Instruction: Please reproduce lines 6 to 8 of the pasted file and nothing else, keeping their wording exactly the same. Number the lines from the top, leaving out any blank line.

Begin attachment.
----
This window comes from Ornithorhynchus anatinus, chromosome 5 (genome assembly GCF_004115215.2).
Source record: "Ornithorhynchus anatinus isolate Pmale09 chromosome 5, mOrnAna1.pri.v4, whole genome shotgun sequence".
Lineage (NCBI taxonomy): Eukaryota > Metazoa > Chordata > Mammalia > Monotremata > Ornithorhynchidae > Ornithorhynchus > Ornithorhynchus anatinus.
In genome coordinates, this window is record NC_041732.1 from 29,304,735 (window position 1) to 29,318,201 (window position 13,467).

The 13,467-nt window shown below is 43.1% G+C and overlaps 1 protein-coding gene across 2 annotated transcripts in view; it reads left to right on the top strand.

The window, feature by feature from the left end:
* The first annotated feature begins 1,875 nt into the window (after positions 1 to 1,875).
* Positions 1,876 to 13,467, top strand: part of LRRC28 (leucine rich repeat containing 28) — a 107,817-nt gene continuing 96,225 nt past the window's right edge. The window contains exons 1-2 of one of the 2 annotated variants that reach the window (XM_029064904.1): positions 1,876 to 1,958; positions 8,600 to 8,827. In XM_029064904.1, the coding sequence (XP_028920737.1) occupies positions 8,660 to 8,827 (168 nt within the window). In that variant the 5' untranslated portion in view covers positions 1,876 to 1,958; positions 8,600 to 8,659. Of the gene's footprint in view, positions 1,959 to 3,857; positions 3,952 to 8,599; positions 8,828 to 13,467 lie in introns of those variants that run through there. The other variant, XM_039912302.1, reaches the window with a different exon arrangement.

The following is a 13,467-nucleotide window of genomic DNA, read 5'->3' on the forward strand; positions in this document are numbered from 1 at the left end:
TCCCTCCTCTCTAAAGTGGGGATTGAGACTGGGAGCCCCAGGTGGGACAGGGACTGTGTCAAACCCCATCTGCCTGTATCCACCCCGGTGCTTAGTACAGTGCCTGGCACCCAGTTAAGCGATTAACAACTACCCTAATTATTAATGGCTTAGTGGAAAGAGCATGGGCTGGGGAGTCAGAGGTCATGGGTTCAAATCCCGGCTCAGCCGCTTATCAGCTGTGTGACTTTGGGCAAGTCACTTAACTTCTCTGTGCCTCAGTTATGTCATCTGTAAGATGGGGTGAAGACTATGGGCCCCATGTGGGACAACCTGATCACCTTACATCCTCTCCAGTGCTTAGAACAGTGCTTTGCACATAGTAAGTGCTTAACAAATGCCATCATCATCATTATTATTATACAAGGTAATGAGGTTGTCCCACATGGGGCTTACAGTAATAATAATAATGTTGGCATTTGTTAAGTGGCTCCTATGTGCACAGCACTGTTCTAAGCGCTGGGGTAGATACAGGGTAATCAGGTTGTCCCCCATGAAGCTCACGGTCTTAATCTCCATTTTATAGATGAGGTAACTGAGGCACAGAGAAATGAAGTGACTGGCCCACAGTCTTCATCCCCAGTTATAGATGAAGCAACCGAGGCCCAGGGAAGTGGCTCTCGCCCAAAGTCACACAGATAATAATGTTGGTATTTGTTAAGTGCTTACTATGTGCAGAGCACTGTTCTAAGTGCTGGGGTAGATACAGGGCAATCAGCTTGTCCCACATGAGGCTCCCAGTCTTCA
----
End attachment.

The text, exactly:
The window, feature by feature from the left end:
* The first annotated feature begins 1,875 nt into the window (after positions 1 to 1,875).
* Positions 1,876 to 13,467, top strand: part of LRRC28 (leucine rich repeat containing 28) — a 107,817-nt gene continuing 96,225 nt past the window's right edge. The window contains exons 1-2 of one of the 2 annotated variants that reach the window (XM_029064904.1): positions 1,876 to 1,958; positions 8,600 to 8,827. In XM_029064904.1, the coding sequence (XP_028920737.1) occupies positions 8,660 to 8,827 (168 nt within the window). In that variant the 5' untranslated portion in view covers positions 1,876 to 1,958; positions 8,600 to 8,659. Of the gene's footprint in view, positions 1,959 to 3,857; positions 3,952 to 8,599; positions 8,828 to 13,467 lie in introns of those variants that run through there. The other variant, XM_039912302.1, reaches the window with a different exon arrangement.